“But a Combat Medic Badge does not necessarily say whether they are an expert in their field,” Meditz continued. “It says they did their job. The Expert Field Medical Badge says that they are an expert at what they do. It is a step above the standard medic. It is a step above saying, ‘I can complete my common tasks.’ It says to everyone that ‘I hold myself to a higher standard and I can complete that higher standard under extreme stress.’”
Staff Sgt. Michael David Langmo, a combat medic assigned to B Company, William Beaumont Army Medical Center, served as a grader for “Combat Lane 1” during the event and knows how difficult the EFMB is to obtain. He earned his badge in 1996 while he was in the National Guard.
“I have been to multiple schools, I have got multiple badges and in my opinion, the EFMB is the hardest one to get from what I have seen personally,” Langmo said.
Langmo said that the competition began with a total of 147 candidates, of which only 24 actually received the badge. Langmo said the most difficult part of the event is the amount of information a Soldier is expected to retain after the first week. During the first week, Soldiers are presented with all of the scenarios and standards, and many Soldiers who compete are not always coming from duty positions where they have given much repetition to the required tasks.
“I feel that EFMB is a mark of pride in a medic’s chosen career path,” said Langmo. “It shows their peers that they are willing to compete to show that pride.”
Spc. Thomas Frennier, a pharmacy specialist with B Company, 31st Combat Support Hospital, also acknowledged the difficulty of the event.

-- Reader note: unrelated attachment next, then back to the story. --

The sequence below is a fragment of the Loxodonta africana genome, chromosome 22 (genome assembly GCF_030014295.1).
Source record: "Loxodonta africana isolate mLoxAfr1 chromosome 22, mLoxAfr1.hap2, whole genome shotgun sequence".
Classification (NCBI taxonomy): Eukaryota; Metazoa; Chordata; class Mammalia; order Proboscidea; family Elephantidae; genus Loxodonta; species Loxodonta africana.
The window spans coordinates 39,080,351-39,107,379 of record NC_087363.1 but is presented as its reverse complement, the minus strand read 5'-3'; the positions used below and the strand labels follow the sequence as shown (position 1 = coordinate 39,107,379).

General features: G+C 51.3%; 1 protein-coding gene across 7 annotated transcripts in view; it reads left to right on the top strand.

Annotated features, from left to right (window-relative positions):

“It was very tough,” said Frennier. “I had to pay attention and do a lot of training. The hardest part was the long hours and performing on the lanes after studying during all of my free time.”
Frennier also said he never doubted he would complete the event and that he hopes to have the chance to return as a member of the grading staff to inspire other Soldiers to earn the badge.
After the road march, badge recipients stood in formation before family members and supporters who turned out to show their encouragement.
Lt. Col. Myranda Vereen, troop commander, G-1, with WBAMC, said the medical center sent 19 Soldiers to try out for the EFMB. Though the test historically sees only around 10 percent of all candidates earning the badge, WBAMC saw nearly half of their Soldiers take home the EFMB with a total of seven badge recipients.
“Congratulations,” said to badge recipients. “We are so proud of your hard work, dedication and diligence. Continue to lead the pack, because you set the standard.”
Sgt. Maj. Samuel J. Suslick closed the event by saying, “I guarantee the 24 of you will remember the last two weeks and remember what you went through every time you look down and see the badge on your chest.”
Capt. Robert Plotts
Capt. Megon Carter
Capt. Michael Farrell
Capt. David Marshall
Capt. Janice Rush
Capt. Robert Weber
Staff Sgt. Frantcy Diegue
Staff Sgt. Benjamin Heimstead
Staff Sgt. Matthew Kuzel
Sgt Kimberley Aut
Cpl. Gaines Sumrall
Spc. Alex Bacallao
Spc. Travis Beagle
Spc. Timothy Brown
Spc. Colby Chavis
Spc. Thomas Frennier
Spc. Matthew Harris
Spc. Timothy Hartmann
Spc. Joel Jones
Pfc. Thomas Gorman
Pfc. Rebecca Hine
Pfc. Tre Sherril
Pfc. Skyler Warner
Spc. Alex W. Munoz